Sitting down with… cannabis genetics expert Keith Allen, Director of Bioinformatics at Front Range Biosciences
What were you doing before entering the cannabis industry?
I originally trained as a biologist – my undergraduate degree was in biology and for my PhD I studied photosynthesis in plants. During my postdoc in plant developmental genetics, I discovered the then-brand-new field of bioinformatics and was hooked! I moved from academia into biotech, where I worked on gene discovery, first in mice and later in plants. In 2005, I was hired by Syngenta and tasked with building a bioinformatics function for this huge agricultural company – with around 25,000 employees in 70 countries it was a big change from working in startups!
My goal at Syngenta was to find the genes underlying the traits that are most important to modern agriculture, including drought tolerance, nitrogen use efficiency, and overall yield. Eventually, I was promoted to a research fellow, which was a very cool gig. My job was to advise the company on what was coming down the pipe in my area of expertise – to prepare for a coming challenge or capitalize on an emerging niche. The skills I developed during my time in “big ag” have proved invaluable in my work in cannabis.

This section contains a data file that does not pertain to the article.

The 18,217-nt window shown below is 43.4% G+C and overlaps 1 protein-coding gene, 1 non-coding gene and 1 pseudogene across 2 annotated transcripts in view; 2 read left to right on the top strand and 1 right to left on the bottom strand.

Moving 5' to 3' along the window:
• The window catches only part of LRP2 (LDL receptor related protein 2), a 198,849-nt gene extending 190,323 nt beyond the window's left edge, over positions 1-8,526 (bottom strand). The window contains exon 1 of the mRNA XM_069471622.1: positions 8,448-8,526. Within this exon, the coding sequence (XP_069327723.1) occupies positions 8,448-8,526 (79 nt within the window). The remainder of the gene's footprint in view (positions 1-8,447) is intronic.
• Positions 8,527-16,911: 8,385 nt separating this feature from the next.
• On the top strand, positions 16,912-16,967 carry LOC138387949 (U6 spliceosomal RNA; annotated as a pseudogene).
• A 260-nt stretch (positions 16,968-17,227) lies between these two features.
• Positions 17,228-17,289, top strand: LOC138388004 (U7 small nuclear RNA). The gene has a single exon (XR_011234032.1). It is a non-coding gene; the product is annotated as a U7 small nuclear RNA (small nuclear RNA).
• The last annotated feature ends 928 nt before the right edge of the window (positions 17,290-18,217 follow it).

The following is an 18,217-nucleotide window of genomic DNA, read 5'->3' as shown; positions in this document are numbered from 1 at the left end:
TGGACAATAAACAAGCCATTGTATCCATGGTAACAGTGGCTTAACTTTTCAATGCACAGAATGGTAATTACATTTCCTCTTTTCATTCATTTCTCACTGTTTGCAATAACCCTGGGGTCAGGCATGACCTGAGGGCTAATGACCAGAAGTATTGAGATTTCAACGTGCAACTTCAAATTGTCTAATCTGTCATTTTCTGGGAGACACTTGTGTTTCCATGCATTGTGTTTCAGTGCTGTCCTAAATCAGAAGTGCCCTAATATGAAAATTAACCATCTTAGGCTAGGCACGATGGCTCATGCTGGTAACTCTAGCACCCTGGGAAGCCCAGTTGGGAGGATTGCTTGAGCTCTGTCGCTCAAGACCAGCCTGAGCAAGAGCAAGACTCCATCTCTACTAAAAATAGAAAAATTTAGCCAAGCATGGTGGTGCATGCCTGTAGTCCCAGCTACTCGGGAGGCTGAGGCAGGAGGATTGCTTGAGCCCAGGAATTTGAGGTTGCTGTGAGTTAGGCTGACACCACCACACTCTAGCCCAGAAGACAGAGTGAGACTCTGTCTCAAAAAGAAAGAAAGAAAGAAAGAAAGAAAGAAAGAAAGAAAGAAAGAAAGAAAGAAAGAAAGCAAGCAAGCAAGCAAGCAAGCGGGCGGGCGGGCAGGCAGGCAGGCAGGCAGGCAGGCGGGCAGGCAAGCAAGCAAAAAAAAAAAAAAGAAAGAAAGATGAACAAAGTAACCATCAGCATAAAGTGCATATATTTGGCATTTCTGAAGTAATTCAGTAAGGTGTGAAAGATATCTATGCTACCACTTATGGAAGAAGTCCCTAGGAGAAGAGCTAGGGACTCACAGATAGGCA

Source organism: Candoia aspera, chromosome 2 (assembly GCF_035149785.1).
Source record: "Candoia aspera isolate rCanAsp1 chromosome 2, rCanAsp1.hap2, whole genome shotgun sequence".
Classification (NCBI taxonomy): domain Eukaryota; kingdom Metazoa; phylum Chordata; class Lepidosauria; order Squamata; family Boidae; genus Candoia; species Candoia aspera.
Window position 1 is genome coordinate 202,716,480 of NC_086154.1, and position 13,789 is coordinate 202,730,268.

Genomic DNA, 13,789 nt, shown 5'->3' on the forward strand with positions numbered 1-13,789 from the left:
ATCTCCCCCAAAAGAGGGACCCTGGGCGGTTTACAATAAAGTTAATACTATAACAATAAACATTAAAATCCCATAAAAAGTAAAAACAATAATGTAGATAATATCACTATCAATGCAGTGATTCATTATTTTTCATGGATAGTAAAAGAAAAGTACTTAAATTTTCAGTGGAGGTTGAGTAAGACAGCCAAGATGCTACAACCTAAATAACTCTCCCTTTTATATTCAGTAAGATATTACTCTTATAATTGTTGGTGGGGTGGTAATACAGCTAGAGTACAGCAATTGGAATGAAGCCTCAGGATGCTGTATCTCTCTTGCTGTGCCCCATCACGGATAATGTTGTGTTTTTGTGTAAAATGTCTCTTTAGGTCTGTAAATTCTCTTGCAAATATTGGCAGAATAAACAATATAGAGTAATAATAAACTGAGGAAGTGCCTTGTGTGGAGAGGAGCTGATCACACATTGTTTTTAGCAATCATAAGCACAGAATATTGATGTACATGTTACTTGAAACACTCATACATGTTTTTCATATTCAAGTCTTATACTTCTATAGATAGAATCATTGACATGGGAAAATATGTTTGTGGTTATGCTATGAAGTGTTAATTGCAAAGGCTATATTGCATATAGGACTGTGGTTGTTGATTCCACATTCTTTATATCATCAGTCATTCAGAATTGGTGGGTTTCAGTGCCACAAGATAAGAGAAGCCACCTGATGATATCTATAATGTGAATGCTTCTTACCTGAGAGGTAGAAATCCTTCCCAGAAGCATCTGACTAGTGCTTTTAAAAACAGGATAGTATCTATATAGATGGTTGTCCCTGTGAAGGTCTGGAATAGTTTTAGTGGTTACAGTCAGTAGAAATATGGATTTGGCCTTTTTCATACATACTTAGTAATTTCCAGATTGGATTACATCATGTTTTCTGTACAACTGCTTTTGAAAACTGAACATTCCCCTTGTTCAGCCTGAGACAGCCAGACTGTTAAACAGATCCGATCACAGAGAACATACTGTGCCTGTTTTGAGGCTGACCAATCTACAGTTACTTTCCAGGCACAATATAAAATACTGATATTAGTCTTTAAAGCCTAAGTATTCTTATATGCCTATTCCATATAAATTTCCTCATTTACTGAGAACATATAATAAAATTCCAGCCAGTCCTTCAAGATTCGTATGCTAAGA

How did your move into cannabis come about?
Around five years ago there was a drop in commodity prices and the agriculture sector was hit hard. I was made redundant and there weren’t a lot of roles available in traditional agriculture.
I’d been keeping an eye on the emerging cannabis and hemp markets for years, intrigued by the rapidly shifting legal and scientific landscape. I took on some consulting work in the industry and started analyzing published data sets to find interesting new patterns. Often, scientists will generate huge data sets in order to answer a particular question – I looked at the same data but asked different questions. I built a name for myself in the industry and was hired, first by Steep Hill and now Front Range Biosciences.
How does cannabis compare to traditional crops?
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